• End of the World as We Know It: Or at least the Multiverse if the program on Woody Allen's laptop isn't fixed before the Mayan Calendar rolls over in 2012.
  • Everything's Better with Monkeys: Infinite Monkeys
  • Evil Versus Oblivion: One Death is willing to work with the heroes to avert the coming Apocalypse, but he almost certainly has another angle.
  • Flying Saucer: Neil and Bob's Cool Ship.
  • Fourth-Wall Mail Slot
  • God: Jon and Phillip tricked him into turning into a pork chop, and then ate him.
  • Good Thing You Can Heal: Diablo, whose main problem with getting dismembered is tracking down his various body parts afterwards.
  • The Grays: Neil and Bob
  • Guest Strip
  • Incredibly Lame Pun: Fineas.
  • Inn Between the Worlds: The Pub Stub, an "aborted fetus universe" through which all other planes of existence can be accessed.
  • It Runs on Nonsensoleum: The engine of Bob and Neil's UFO allegedly runs off the happiness produced by teleporting kittens to good homes. No one knows where the Pop-Tarts come from.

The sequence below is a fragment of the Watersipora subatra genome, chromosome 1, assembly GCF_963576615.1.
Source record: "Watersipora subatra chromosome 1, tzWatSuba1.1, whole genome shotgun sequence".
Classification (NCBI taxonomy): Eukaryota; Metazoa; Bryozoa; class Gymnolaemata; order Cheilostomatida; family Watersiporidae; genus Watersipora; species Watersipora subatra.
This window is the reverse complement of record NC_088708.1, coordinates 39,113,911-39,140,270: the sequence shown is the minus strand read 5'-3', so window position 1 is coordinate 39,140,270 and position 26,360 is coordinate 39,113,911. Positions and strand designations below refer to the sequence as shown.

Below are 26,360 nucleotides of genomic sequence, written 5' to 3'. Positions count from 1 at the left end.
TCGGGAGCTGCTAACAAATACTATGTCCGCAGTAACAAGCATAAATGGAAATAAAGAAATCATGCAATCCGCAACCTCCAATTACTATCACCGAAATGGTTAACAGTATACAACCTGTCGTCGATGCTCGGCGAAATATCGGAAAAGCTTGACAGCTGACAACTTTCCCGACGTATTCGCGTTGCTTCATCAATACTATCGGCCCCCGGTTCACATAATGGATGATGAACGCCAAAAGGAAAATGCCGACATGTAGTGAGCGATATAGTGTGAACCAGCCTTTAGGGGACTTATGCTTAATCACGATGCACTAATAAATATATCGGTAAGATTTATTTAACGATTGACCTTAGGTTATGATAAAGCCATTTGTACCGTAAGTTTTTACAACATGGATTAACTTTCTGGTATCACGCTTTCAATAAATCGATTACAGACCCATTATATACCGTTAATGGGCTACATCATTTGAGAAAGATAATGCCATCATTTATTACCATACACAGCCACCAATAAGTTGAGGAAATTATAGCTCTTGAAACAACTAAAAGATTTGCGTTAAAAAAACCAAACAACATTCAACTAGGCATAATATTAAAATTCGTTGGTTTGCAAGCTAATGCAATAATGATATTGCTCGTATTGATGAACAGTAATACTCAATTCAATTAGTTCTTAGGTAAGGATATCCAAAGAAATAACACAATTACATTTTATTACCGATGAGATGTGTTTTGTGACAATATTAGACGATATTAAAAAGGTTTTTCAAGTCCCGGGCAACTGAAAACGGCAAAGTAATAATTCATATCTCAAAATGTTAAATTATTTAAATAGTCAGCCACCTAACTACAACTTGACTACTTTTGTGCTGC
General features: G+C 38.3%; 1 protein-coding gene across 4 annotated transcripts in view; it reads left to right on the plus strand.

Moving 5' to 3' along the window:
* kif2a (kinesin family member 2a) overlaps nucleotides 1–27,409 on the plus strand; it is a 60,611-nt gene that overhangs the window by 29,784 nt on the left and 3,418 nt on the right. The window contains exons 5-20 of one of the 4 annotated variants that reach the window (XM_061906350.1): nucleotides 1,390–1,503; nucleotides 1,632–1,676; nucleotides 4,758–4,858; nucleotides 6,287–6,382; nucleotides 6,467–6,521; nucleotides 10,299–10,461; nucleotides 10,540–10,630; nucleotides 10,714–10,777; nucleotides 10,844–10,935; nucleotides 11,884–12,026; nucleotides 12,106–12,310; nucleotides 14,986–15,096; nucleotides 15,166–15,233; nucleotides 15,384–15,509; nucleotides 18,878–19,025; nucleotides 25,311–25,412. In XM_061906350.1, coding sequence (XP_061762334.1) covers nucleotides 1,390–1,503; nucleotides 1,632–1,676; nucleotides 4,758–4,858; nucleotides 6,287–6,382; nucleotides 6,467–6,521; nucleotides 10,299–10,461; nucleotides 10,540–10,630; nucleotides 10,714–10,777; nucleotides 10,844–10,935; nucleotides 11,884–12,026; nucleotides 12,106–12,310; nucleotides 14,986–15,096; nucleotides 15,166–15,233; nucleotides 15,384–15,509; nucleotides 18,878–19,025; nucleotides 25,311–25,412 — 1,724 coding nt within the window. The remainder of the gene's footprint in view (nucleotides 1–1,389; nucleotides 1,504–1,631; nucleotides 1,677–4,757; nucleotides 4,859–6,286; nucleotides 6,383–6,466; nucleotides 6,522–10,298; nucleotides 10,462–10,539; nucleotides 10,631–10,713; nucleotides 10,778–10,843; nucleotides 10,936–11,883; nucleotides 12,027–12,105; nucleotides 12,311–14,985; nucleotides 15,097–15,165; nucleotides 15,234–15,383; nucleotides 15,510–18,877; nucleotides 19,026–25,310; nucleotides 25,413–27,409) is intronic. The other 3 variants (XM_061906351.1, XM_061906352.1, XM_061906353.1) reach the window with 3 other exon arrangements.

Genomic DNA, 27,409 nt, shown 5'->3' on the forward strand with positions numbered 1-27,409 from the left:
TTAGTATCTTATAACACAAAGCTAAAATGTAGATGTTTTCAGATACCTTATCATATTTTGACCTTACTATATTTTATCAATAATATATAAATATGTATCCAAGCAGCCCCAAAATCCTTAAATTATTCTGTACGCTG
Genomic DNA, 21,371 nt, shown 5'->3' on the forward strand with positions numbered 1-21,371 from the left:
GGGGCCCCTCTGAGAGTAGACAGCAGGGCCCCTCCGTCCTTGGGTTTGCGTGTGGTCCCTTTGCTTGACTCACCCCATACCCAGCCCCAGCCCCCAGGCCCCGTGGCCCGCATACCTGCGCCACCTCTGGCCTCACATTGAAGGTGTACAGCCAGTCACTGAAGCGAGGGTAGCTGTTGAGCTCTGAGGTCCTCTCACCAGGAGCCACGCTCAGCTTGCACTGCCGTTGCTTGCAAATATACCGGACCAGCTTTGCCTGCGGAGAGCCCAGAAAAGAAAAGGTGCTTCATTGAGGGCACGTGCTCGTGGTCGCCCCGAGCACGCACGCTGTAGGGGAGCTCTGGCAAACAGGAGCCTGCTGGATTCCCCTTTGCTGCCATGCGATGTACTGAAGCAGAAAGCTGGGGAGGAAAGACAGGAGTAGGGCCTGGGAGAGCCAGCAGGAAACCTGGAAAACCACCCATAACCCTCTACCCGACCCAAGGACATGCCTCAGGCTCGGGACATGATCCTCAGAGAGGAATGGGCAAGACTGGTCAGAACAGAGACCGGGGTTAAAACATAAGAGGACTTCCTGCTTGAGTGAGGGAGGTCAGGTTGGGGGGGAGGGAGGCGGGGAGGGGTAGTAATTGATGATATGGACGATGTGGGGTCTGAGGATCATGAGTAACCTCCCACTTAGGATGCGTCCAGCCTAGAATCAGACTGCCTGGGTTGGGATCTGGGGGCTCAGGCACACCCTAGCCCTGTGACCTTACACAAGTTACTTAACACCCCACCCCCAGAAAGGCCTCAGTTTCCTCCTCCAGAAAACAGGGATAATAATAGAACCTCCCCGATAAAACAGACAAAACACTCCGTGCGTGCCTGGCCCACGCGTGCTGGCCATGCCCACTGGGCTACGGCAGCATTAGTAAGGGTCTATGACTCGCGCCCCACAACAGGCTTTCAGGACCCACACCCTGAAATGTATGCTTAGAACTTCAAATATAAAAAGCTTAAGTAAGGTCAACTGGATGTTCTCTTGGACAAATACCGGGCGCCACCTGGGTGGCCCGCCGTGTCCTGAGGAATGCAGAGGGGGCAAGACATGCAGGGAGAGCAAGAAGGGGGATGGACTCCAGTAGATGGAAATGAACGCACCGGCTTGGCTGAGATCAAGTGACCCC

• Brick Joke: Years later, when most of the inhabitants of the Earth are in suspended animation due to lack of Writers, the Math Führer has developed a Theory of Everything which proves "zat kittens is mathematically interchangeable vith ze brechfasst pastry!"
  • King of All Cosmos: God takes the form of a pirate (or a short guy in a Halloween pirate costume, really), calls himself Larry, and is eventually killed when he's tricked into changing into a pork chop, after which he is eaten.
  • Let's Meet the Meat: The Doughboys don't talk but appear to be sentient, and don't seem to mind being eaten. Also, Thor's goats, as in the original Norse myths.